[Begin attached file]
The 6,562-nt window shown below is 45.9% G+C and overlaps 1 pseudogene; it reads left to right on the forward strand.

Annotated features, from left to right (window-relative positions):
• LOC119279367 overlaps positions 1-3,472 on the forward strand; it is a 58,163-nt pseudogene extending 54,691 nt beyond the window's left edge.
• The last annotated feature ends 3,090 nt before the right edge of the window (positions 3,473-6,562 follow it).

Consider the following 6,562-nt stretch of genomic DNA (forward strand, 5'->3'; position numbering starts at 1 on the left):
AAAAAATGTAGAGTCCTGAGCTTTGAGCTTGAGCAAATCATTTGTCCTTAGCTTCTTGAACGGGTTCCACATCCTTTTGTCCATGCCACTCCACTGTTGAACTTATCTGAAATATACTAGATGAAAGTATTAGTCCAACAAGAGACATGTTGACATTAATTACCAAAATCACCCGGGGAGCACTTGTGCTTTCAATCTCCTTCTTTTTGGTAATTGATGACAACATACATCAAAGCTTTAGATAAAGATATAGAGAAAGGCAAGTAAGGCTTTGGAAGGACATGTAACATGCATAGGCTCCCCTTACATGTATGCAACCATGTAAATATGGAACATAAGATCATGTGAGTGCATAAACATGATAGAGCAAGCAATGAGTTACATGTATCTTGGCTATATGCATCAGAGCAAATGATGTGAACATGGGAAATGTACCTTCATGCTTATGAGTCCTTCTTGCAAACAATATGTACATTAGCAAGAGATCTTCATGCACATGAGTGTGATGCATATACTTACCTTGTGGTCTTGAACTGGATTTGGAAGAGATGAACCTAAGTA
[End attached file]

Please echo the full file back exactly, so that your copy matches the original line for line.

The 6,562-nt window shown below is 45.9% G+C and overlaps 1 pseudogene; it reads left to right on the forward strand.

Annotated features, from left to right (window-relative positions):
• LOC119279367 overlaps positions 1-3,472 on the forward strand; it is a 58,163-nt pseudogene extending 54,691 nt beyond the window's left edge.
• The last annotated feature ends 3,090 nt before the right edge of the window (positions 3,473-6,562 follow it).

Consider the following 6,562-nt stretch of genomic DNA (forward strand, 5'->3'; position numbering starts at 1 on the left):
AAAAAATGTAGAGTCCTGAGCTTTGAGCTTGAGCAAATCATTTGTCCTTAGCTTCTTGAACGGGTTCCACATCCTTTTGTCCATGCCACTCCACTGTTGAACTTATCTGAAATATACTAGATGAAAGTATTAGTCCAACAAGAGACATGTTGACATTAATTACCAAAATCACCCGGGGAGCACTTGTGCTTTCAATCTCCTTCTTTTTGGTAATTGATGACAACATACATCAAAGCTTTAGATAAAGATATAGAGAAAGGCAAGTAAGGCTTTGGAAGGACATGTAACATGCATAGGCTCCCCTTACATGTATGCAACCATGTAAATATGGAACATAAGATCATGTGAGTGCATAAACATGATAGAGCAAGCAATGAGTTACATGTATCTTGGCTATATGCATCAGAGCAAATGATGTGAACATGGGAAATGTACCTTCATGCTTATGAGTCCTTCTTGCAAACAATATGTACATTAGCAAGAGATCTTCATGCACATGAGTGTGATGCATATACTTACCTTGTGGTCTTGAACTGGATTTGGAAGAGATGAACCTAAGTA